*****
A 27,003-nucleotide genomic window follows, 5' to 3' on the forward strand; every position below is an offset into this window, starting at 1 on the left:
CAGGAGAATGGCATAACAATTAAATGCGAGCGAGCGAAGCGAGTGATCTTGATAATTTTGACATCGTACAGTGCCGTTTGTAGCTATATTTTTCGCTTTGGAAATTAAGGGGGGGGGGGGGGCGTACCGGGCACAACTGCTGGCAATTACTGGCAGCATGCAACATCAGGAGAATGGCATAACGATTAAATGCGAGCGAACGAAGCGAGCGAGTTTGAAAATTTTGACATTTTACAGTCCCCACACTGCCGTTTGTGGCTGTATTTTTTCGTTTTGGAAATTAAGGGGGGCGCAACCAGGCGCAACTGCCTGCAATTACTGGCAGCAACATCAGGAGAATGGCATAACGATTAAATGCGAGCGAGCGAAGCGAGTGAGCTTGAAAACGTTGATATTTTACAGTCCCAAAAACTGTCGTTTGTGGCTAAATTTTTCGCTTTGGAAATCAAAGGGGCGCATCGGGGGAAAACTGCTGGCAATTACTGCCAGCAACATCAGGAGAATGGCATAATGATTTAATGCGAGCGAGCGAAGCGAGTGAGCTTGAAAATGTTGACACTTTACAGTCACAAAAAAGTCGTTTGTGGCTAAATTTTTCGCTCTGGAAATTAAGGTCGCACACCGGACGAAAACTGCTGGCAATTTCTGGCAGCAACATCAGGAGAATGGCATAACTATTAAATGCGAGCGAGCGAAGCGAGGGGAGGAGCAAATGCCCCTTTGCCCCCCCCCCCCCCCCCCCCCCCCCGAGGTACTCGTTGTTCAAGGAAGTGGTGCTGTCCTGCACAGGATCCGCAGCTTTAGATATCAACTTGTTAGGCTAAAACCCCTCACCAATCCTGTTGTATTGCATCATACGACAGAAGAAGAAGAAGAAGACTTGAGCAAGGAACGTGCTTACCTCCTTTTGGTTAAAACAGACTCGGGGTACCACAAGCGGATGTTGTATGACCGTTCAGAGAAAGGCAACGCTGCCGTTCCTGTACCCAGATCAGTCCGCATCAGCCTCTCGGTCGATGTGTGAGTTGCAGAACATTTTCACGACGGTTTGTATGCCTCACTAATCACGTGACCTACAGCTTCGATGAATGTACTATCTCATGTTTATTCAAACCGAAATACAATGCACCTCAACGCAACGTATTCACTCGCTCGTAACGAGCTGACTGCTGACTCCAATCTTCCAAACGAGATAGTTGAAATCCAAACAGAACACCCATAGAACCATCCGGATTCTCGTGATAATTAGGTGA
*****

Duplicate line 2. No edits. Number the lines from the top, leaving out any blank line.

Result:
CAGGAGAATGGCATAACAATTAAATGCGAGCGAGCGAAGCGAGTGATCTTGATAATTTTGACATCGTACAGTGCCGTTTGTAGCTATATTTTTCGCTTTGGAAATTAAGGGGGGGGGGGGGGCGTACCGGGCACAACTGCTGGCAATTACTGGCAGCATGCAACATCAGGAGAATGGCATAACGATTAAATGCGAGCGAACGAAGCGAGCGAGTTTGAAAATTTTGACATTTTACAGTCCCCACACTGCCGTTTGTGGCTGTATTTTTTCGTTTTGGAAATTAAGGGGGGCGCAACCAGGCGCAACTGCCTGCAATTACTGGCAGCAACATCAGGAGAATGGCATAACGATTAAATGCGAGCGAGCGAAGCGAGTGAGCTTGAAAACGTTGATATTTTACAGTCCCAAAAACTGTCGTTTGTGGCTAAATTTTTCGCTTTGGAAATCAAAGGGGCGCATCGGGGGAAAACTGCTGGCAATTACTGCCAGCAACATCAGGAGAATGGCATAATGATTTAATGCGAGCGAGCGAAGCGAGTGAGCTTGAAAATGTTGACACTTTACAGTCACAAAAAAGTCGTTTGTGGCTAAATTTTTCGCTCTGGAAATTAAGGTCGCACACCGGACGAAAACTGCTGGCAATTTCTGGCAGCAACATCAGGAGAATGGCATAACTATTAAATGCGAGCGAGCGAAGCGAGGGGAGGAGCAAATGCCCCTTTGCCCCCCCCCCCCCCCCCCCCCCCCCGAGGTACTCGTTGTTCAAGGAAGTGGTGCTGTCCTGCACAGGATCCGCAGCTTTAGATATCAACTTGTTAGGCTAAAACCCCTCACCAATCCTGTTGTATTGCATCATACGACAGAAGAAGAAGAAGAAGACTTGAGCAAGGAACGTGCTTACCTCCTTTTGGTTAAAACAGACTCGGGGTACCACAAGCGGATGTTGTATGACCGTTCAGAGAAAGGCAACGCTGCCGTTCCTGTACCCAGATCAGTCCGCATCAGCCTCTCGGTCGATGTGTGAGTTGCAGAACATTTTCACGACGGTTTGTATGCCTCACTAATCACGTGACCTACAGCTTCGATGAATGTACTATCTCATGTTTATTCAAACCGAAATACAATGCACCTCAACGCAACGTATTCACTCGCTCGTAACGAGCTGACTGCTGACTCCAATCTTCCAAACGAGATAGTTGAAATCCAAACAGAACACCCATAGAACCATCCGGATTCTCGTGATAATTAGGTGA